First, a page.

Shawn’s Story: Hope in the Face of a Drug Epidemic

Hopehands

July 9th, 2015 | By Brittany Meadows | Posted in Addiction Recovery, Addiction Treatment, Blog, Drug Addiction, Trauma

Our country is experiencing a drug epidemic. 100 people die a day from drug overdoses. Heroin is taking out entire cities. People are becoming hopelessly addicted to painkillers. Meth labs are everywhere.

But all is not lost. There is hope. There is healing. Today we are sharing with you a story of one of our friends, a recent graduate from The Treehouse, Shawn.

Shawn’s story is one of pain and trauma, but also hope and inspiration. This may mirror your life. This may mirror the life of your loved one. We want you to know that addiction can be treated and a fulfilling life can be had. Shawn is proof. Read on.

 

What is your background? When did you start using?

I grew up in an extremely abusive household. I was abused mentally, physically, and emotionally by my dad. I started using cocaine to numb the pain. I didn’t use it everyday, but I used it often and I used it on and off for about 20 years.

I was married and had a son, but I when my marriage fell apart, I lost both of them. I moved to Rhode Island and remarried, but with my drug use, things got tough. I fell back into a depression and started using more.

 

What happened after that?

One day, my wife had enough of what I was doing and tossed me out on the street. My so called “friends” at the time all backed out and were nowhere to be found. I had nowhere to go and no where to stay and so I was homeless.

I’ve been riding a motorcycle for nearly 40 years and never had a wreck, but one day I left the kickstand out and wrecked by bike – breaking 4 ribs in the process. I was without a job, without a home, without my wife and I was in a lot of pain. And that’s when I felt like God said to me that it was time to get my life together.

 

How did you get into The Treehouse?

I started looking up addiction rehabs on my phone and I just happened to call Addiction Campuses. I made that phone call instead of torturing myself for all of the things that had happened in my life. When I got through, I talked to Kori and she told me I needed to get out of Rhode Island and everything that was keeping me down there – and that I needed to start fresh somewhere new. I didn’t know how I was going to get to Texas, but she helped me out by getting ahold of family members who all helped me financially to get me down to the Treehouse. Most surprisingly, my son helped to pay for my plane ticket – which made me feel both good and bad about where my addiction had taken me.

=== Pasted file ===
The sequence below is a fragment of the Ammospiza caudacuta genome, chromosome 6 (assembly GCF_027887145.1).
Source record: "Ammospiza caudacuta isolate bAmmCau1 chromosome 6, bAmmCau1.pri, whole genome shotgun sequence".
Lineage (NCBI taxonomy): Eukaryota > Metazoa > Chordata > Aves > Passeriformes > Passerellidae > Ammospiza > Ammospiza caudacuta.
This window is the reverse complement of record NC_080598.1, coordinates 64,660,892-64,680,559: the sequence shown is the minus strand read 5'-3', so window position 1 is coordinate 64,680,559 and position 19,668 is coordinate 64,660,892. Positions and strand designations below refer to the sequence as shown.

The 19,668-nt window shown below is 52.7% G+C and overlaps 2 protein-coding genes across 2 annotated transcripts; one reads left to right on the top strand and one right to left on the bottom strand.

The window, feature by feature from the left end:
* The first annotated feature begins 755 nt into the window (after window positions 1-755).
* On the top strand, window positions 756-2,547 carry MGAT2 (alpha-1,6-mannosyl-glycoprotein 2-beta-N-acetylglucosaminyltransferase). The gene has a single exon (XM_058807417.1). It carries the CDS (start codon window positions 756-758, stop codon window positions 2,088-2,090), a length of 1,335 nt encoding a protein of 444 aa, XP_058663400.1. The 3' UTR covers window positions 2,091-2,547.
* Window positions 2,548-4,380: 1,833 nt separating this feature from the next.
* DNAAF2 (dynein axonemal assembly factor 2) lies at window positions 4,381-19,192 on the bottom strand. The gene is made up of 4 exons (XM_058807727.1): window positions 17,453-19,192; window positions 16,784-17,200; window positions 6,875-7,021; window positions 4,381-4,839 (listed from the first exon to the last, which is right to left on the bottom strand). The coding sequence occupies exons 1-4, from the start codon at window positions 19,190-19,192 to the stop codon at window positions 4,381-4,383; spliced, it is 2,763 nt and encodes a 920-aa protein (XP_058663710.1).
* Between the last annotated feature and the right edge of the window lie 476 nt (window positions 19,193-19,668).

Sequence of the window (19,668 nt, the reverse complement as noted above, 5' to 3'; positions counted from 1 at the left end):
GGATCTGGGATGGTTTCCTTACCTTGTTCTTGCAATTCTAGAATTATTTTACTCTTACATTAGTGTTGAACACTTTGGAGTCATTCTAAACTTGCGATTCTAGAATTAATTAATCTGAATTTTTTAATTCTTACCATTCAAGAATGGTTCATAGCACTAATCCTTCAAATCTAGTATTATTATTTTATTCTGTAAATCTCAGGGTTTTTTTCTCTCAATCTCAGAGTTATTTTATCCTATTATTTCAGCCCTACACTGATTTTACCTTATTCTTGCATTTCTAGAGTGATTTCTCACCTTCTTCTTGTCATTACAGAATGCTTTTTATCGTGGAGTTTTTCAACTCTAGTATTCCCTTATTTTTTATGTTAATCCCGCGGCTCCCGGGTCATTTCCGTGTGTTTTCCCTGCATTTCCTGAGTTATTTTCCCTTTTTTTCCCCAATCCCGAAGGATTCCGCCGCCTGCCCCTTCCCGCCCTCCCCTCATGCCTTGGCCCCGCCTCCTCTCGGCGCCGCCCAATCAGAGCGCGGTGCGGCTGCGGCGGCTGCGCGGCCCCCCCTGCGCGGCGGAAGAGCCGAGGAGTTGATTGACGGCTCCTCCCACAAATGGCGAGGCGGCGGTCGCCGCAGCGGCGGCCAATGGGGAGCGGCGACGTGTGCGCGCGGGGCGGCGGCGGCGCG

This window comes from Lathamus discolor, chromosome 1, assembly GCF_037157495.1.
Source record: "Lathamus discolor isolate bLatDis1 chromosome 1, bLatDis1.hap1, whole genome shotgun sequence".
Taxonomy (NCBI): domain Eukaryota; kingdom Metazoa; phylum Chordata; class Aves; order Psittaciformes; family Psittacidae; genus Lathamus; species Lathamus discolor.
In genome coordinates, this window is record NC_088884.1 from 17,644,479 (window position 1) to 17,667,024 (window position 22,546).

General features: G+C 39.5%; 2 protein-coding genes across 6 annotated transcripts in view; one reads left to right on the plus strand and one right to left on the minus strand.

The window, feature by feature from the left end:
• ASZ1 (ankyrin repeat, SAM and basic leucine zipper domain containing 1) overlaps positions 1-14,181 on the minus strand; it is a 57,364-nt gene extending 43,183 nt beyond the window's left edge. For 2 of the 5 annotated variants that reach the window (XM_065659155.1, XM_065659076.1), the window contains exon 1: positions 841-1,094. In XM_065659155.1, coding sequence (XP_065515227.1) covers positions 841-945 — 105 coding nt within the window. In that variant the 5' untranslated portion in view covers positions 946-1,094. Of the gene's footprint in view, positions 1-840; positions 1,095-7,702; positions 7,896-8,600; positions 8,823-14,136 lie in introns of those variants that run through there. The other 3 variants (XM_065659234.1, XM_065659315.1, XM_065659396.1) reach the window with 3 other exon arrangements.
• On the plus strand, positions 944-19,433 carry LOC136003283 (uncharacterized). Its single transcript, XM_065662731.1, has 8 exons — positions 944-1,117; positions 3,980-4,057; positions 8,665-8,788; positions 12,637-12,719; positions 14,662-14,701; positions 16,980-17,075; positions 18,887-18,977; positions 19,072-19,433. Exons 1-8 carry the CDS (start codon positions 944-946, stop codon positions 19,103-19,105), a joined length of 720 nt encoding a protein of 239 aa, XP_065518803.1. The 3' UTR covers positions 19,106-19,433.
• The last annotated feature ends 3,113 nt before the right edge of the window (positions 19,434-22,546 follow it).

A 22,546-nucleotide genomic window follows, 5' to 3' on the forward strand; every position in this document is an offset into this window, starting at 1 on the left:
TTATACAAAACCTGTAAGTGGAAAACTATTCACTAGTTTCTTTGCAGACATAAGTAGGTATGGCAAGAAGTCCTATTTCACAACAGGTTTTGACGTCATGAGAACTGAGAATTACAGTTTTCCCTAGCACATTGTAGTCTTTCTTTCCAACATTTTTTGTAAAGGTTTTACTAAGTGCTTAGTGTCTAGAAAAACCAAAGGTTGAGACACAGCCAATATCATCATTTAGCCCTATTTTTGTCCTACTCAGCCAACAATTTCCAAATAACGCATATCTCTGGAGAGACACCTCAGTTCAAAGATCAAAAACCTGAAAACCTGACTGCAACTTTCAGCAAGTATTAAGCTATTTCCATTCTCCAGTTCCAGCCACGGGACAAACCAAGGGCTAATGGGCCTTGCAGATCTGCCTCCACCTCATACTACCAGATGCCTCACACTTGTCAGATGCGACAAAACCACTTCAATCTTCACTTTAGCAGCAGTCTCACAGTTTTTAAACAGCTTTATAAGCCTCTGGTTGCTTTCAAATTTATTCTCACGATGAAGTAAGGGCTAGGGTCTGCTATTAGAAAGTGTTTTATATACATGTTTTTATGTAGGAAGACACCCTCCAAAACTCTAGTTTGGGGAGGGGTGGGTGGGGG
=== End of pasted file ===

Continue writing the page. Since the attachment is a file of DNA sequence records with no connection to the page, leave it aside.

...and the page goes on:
What was it like when you got to the Treehouse?

I had 4 broken ribs when I first got there, and coming off of using I was in sheer agony. I was met with love and compassion – it really blew me away. Every single person on the nursing staff was kind and caring. Even the housekeeping staff offered me good advice, love and hugs when I needed them. They’re the ones that made the difference.

While I was there, I went to every class and everything that I could go to because I wanted to be there and I wanted to change.

 

What is the most important thing you learned about yourself while in treatment?

At the Treehouse, I really learned that I’m human and people make mistakes. I learned to forgive; I forgave my dad and let go of that anger and pain. I forgave myself for all of the hurting that I caused myself and my family. I really had a spiritual awakening at the Treehouse. When I surrendered to God, I felt like I was 1000 pounds lighter – because He took all of that from me.

 

What would you tell someone who has also been through a trauma?

Have an open mind and try to seek out God because He’s the one that did it for me. Open your heart and try to find your inner spirit, let go and forgive. It might be different for everyone, but my spiritual awakening is really what made the difference this time around.

 

How is your family healing?

I’m still working to try to patch things up with my wife. I know that the day she put me out of the house is what saved my life. I’m staying in Texas right now trying to get a job and working on a long distance relationship with her. I know everything happened this way for a reason, and I am going to do everything I can to make it work with us. I’m also working towards reconnecting up with my son.

 

How are you doing now?

I haven’t been this happy since I don’t know when. I care about who I am and I want to enjoy life now. It’s good to feel again.

I sometimes still have a hard time because I can’t take back everything that I’ve done, and it’s hard to forgive myself. But I’m so thankful I have the opportunity to make it right now.

 

What keeps you sober each day?

What keeps me sober each day is praying; feeling good, not feeling guilty; knowing in my heart and in my soul that I’m doing the right thing. I want to shine light where there’s darkness. My goal is to make amends, and to help someone else out.

There’s nothing that can take me down that dark path again. I’ve been tested hard, and I know I’ll continue to be tested, but I’m not going back down that path.

 

Anything else you’d like to say?

At the Treehouse, I got to know myself. I forgot who I was. I wasn’t expecting to find God or to really find myself, but I did. I realized everything I did was self-inflicted, but now I have hope for a better life and a better future. I was so used to being put down and was never good enough for my father, but now I truly know that I have a purpose in life: to help others and to enjoy life as it comes – through good and bad. It’s too precious and too short not to.

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